I'm trying to remove the first two columns (of which I'm not interested in) from a DbgView log file. I can't seem to find an example that prints from column 3 onwards until the end of the line. Note that each line has variable number of columns.

19 Answers 19


...or a simpler solution: cut -f 3- INPUTFILE just add the correct delimiter (-d) and you got the same effect.

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    Note that this only works if the delimiter is exactly the same between all columns... For example, you can't use cut with a delimiter like \d+. (That I know of.) – Zach Wily Jan 13 '10 at 21:11
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    When question is titled awk it is inappropriate to accept answer other than awk. What if people need it for awk scripts? This answer should've just been a comment. – syaz Nov 1 '10 at 4:17
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    @SyaZ: Normally I'd agree, but with the amount of 'gratuitous awk' going on this board, I thought it's needed to show an alternative way of doing the task. Wouldn't you be thankful if someone showed you a simpler and quicker way to do the same task? Maybe the poster thought awk is the only way to do this because of number of 'not incorrect, but certainly improvable upon' answers to other questions? – Marcin Nov 1 '10 at 13:24
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    That's what the comment is for. Accept the best awk answer and provide better non-awk suggestions on comments. If people start posting answers that don't exactly answer questions, it will be annoying when searching (in my case). – syaz Nov 2 '10 at 15:10
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    Not only delimiter have to be the same between all columns, but there have to be EXACTLY ONE delimiter character between columns. So if you are dealing with programs that align their output with delimiters, it is better to use awk. – sknaumov Aug 21 '12 at 12:40
awk '{for(i=3;i<=NF;++i)print $i}' 
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    awk '{for(i=3;i<=NF;++i)print $i}' be more compact. :) – user172818 Oct 21 '09 at 16:58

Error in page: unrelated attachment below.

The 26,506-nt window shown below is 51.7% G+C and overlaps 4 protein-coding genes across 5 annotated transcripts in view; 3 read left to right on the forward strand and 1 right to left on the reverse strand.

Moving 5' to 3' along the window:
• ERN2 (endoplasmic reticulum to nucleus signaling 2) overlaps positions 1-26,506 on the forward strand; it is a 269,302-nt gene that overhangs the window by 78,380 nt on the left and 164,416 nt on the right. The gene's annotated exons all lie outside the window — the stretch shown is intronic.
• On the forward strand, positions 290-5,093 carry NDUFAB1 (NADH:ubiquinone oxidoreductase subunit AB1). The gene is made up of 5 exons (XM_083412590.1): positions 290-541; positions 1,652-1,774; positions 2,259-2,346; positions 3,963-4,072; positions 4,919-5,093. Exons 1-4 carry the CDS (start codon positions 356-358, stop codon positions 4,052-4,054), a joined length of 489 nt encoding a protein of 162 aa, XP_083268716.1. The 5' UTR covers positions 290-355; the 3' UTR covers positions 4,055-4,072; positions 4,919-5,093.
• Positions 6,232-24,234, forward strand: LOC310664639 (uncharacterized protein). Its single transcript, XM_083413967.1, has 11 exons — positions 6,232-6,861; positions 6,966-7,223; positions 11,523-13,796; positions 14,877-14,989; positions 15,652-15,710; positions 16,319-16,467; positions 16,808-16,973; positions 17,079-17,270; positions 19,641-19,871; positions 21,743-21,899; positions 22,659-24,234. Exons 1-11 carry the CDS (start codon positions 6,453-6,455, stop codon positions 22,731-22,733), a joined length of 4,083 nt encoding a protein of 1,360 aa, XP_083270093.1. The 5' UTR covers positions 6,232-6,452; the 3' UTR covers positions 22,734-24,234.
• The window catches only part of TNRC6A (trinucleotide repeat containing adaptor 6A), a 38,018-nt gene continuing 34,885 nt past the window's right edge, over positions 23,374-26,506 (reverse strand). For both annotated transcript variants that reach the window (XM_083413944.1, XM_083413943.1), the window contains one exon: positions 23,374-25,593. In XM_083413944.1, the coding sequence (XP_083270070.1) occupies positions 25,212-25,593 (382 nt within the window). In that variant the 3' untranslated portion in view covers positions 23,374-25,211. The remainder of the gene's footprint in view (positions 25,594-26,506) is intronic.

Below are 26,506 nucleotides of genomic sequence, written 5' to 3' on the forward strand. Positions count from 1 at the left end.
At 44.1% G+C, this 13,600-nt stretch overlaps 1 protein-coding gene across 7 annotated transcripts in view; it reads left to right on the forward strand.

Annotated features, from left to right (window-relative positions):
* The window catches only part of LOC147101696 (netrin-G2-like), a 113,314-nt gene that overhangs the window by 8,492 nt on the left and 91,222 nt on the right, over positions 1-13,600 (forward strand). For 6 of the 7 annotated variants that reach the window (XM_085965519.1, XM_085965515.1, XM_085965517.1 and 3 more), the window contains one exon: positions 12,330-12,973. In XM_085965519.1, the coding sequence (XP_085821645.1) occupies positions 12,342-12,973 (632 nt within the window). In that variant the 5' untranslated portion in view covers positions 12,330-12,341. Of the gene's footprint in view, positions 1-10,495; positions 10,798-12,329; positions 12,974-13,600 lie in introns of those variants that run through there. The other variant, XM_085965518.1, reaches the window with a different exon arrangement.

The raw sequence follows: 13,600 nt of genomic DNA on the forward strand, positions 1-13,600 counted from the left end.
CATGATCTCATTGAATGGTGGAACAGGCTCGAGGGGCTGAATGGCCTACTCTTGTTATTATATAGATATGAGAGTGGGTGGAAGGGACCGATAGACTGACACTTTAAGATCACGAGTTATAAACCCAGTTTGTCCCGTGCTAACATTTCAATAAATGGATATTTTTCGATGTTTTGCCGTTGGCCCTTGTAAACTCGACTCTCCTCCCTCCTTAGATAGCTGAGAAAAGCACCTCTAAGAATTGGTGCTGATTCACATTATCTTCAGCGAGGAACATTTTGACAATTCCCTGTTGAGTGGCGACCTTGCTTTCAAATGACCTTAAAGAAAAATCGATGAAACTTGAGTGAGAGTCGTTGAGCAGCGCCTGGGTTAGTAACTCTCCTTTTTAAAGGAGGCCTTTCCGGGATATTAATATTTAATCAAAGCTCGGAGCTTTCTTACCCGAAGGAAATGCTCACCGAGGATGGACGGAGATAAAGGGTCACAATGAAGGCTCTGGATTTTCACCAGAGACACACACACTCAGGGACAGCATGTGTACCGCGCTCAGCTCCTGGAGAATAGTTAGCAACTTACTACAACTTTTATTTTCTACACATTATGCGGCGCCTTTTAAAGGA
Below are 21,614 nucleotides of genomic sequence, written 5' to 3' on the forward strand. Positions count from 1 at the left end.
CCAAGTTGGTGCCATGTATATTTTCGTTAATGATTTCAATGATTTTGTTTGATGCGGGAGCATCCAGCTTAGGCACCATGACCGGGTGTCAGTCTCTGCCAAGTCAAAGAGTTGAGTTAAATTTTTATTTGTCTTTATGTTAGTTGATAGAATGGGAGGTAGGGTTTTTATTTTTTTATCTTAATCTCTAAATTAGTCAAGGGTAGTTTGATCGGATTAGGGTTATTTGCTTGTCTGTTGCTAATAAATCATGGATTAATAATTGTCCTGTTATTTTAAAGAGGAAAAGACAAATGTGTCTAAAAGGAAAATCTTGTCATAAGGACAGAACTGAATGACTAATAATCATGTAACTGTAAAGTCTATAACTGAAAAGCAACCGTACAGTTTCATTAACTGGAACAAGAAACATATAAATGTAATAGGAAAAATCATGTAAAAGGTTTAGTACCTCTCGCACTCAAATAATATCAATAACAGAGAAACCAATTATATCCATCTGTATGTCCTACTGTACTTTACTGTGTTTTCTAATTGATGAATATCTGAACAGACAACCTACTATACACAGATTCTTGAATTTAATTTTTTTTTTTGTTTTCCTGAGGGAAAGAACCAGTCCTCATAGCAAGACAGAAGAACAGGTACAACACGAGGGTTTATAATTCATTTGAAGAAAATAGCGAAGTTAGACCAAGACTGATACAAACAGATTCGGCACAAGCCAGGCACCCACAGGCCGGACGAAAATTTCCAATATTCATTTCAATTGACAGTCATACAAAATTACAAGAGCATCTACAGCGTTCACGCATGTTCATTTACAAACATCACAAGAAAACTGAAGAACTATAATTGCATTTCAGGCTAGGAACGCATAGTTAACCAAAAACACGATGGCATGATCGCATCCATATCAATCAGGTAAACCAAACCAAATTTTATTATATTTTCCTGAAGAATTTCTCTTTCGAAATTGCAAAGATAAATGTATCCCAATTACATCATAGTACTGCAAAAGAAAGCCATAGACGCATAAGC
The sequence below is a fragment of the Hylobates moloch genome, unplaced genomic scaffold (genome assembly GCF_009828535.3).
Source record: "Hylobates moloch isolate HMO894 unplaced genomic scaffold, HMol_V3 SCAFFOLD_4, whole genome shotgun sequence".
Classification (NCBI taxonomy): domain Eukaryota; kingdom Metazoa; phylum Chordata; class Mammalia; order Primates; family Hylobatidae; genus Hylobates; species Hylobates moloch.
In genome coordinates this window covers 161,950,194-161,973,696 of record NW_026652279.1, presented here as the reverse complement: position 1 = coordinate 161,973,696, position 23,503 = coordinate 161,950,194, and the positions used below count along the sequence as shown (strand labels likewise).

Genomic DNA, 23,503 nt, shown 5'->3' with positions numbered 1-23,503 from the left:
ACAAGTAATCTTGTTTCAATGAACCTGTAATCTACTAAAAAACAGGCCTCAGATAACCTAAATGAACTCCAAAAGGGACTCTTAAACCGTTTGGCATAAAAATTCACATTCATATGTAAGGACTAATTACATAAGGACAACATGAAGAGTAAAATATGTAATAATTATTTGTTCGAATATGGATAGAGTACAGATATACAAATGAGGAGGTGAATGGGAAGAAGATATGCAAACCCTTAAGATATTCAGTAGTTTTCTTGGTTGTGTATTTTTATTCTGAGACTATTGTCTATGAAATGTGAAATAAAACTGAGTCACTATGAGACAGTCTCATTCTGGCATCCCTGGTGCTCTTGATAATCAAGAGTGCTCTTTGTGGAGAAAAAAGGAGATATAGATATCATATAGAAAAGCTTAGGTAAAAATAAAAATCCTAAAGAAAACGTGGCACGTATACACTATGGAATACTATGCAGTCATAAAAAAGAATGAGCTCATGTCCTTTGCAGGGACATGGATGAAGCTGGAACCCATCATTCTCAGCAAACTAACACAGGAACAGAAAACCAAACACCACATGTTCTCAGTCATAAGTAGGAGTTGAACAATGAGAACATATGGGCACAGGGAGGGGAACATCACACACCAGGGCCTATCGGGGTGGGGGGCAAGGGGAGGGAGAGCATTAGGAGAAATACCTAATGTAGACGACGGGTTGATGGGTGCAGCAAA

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    Thanks, lh3. I was just copying and pasting for the gawk manual. :) – Jonathan Feinberg Oct 21 '09 at 17:07
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    this fails with multiple lines, each column is trated as a new line when printed iwth print – meso_2600 Apr 1 '15 at 16:26
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    To address the splitted output issue, I propose this solution: awk '{for(i=3;i<=NF;++i)printf $i""FS ; print ""}' (printfwill not print the newline char while print "" will add newline after the other fields has been printed) – lauhub Sep 19 '17 at 11:04
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    Or: echo $(seq 1 10) | awk '{for (i=3; i<=NF; i++) printf $i FS}', which gives: 3 4 5 6 7 8 9 10. – x-yuri Dec 5 '17 at 13:01
awk '{ print substr($0, index($0,$3)) }'

solution found here:

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    I'm kind of late for this, but this won't work for records in which the first or second field is equal to the third (e.g., 3 2 3 4 5) – aleph_null Oct 25 '11 at 1:46
  • printing an internal range is also possible: ``` # from $3 (included) to $6 (excluded); echo "1,2,3,4,5,6,7,8,9" | awk 'BEGIN{FS=",";OFS=","}{ print substr($0, index($0,$3), length($0)-index($0,$6)-1) }'; # gives 3,4,5``` – splaisan Nov 27 '19 at 14:12

Jonathan Feinberg's answer prints each field on a separate line. You could use printf to rebuild the record for output on the same line, but you can also just move the fields a jump to the left.

awk '{for (i=1; i<=NF-2; i++) $i = $(i+2); NF-=2; print}' logfile
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    Be aware, that this only works for Gnu awk, decrementing NF is not allowed by POSIX. – kvantour Jan 4 '19 at 15:41
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    @kvantour: It works in gawk, mawk, MacOS awk (nawk?). POSIX appears to be silent on whether NF can be decremented. – Paused until further notice. Jan 4 '19 at 17:00
  • It is one of these funny dark corners of awk. – kvantour Jan 4 '19 at 17:38
awk '{$1=$2=$3=""}1' file

NB: this method will leave "blanks" in 1,2,3 fields but not a problem if you just want to look at output.

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  • Trail that command with ` | sed s/^\ *// | column -t` to strip leading spaces and align the remaining columns – MSpreij Sep 9 '14 at 13:57
  • What does the last 1 mean? which keyword should I search with awk? – Itachi Dec 6 '18 at 7:02
  • @Itachi see example 1 of catonmat.net/blog/awk-one-liners-explained-part-one – kvantour Jan 4 '19 at 17:46
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    @Nathan you solve this issue as {$1=$2=$3="";$0=$0;$1=$1}1 – kvantour Jan 4 '19 at 17:56

If you want to print the columns after the 3rd for example in the same line, you can use:

awk '{for(i=3; i<=NF; ++i) printf "%s ", $i; print ""}'

For example:

Mar 09:39 20180301_123131.jpg
Mar 13:28 20180301_124304.jpg
Mar 13:35 20180301_124358.jpg
Feb 09:45 Cisco_WebEx_Add-On.dmg
Feb 12:49 Docker.dmg
Feb 09:04 Grammarly.dmg
Feb 09:20 Payslip 10459 %2828-02-2018%29.pdf

It will print:

Payslip 10459 %2828-02-2018%29.pdf

As we can see, the payslip even with space, shows in the correct line.

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  • Quick and sleek. Thanks ;) – 9nz9 Aug 13 '18 at 12:47
  • This is excellent, except I have a problem with $NF being excluded. When I set the condition (<=NF) I get the last field but the first character of the first field is chopped off. Am I misunderstanding something in terms of functionality? – Ken Ingram Jan 24 at 2:47